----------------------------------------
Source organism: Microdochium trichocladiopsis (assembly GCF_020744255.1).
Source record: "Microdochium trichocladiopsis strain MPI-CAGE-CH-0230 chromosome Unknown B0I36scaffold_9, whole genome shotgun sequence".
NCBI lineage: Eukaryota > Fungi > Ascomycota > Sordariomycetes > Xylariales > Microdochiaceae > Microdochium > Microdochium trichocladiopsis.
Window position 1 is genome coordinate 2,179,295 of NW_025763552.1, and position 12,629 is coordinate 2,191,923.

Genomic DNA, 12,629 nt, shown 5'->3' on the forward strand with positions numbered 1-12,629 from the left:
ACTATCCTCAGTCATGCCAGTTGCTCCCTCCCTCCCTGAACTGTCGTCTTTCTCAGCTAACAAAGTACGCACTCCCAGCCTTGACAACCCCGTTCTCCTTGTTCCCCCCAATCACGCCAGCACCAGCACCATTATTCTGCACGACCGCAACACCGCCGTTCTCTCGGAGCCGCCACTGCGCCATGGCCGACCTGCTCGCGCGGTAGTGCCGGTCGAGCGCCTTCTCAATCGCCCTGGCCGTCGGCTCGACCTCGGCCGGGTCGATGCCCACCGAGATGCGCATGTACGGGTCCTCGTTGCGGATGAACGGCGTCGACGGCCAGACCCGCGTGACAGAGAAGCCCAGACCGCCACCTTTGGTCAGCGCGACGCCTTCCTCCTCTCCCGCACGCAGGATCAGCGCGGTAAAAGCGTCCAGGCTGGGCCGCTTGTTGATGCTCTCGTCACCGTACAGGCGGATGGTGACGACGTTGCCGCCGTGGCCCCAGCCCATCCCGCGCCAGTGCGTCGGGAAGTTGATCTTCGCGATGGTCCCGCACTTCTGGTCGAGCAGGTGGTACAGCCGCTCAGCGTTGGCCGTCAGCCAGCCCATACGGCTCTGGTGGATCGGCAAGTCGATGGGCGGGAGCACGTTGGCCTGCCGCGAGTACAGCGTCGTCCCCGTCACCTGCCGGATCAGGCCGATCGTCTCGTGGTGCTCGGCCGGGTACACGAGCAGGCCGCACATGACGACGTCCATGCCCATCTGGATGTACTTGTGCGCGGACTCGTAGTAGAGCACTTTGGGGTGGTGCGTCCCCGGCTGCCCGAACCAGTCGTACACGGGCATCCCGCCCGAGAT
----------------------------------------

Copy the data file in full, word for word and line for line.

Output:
Source organism: Microdochium trichocladiopsis (assembly GCF_020744255.1).
Source record: "Microdochium trichocladiopsis strain MPI-CAGE-CH-0230 chromosome Unknown B0I36scaffold_9, whole genome shotgun sequence".
NCBI lineage: Eukaryota > Fungi > Ascomycota > Sordariomycetes > Xylariales > Microdochiaceae > Microdochium > Microdochium trichocladiopsis.
Window position 1 is genome coordinate 2,179,295 of NW_025763552.1, and position 12,629 is coordinate 2,191,923.

Genomic DNA, 12,629 nt, shown 5'->3' on the forward strand with positions numbered 1-12,629 from the left:
ACTATCCTCAGTCATGCCAGTTGCTCCCTCCCTCCCTGAACTGTCGTCTTTCTCAGCTAACAAAGTACGCACTCCCAGCCTTGACAACCCCGTTCTCCTTGTTCCCCCCAATCACGCCAGCACCAGCACCATTATTCTGCACGACCGCAACACCGCCGTTCTCTCGGAGCCGCCACTGCGCCATGGCCGACCTGCTCGCGCGGTAGTGCCGGTCGAGCGCCTTCTCAATCGCCCTGGCCGTCGGCTCGACCTCGGCCGGGTCGATGCCCACCGAGATGCGCATGTACGGGTCCTCGTTGCGGATGAACGGCGTCGACGGCCAGACCCGCGTGACAGAGAAGCCCAGACCGCCACCTTTGGTCAGCGCGACGCCTTCCTCCTCTCCCGCACGCAGGATCAGCGCGGTAAAAGCGTCCAGGCTGGGCCGCTTGTTGATGCTCTCGTCACCGTACAGGCGGATGGTGACGACGTTGCCGCCGTGGCCCCAGCCCATCCCGCGCCAGTGCGTCGGGAAGTTGATCTTCGCGATGGTCCCGCACTTCTGGTCGAGCAGGTGGTACAGCCGCTCAGCGTTGGCCGTCAGCCAGCCCATACGGCTCTGGTGGATCGGCAAGTCGATGGGCGGGAGCACGTTGGCCTGCCGCGAGTACAGCGTCGTCCCCGTCACCTGCCGGATCAGGCCGATCGTCTCGTGGTGCTCGGCCGGGTACACGAGCAGGCCGCACATGACGACGTCCATGCCCATCTGGATGTACTTGTGCGCGGACTCGTAGTAGAGCACTTTGGGGTGGTGCGTCCCCGGCTGCCCGAACCAGTCGTACACGGGCATCCCGCCCGAGAT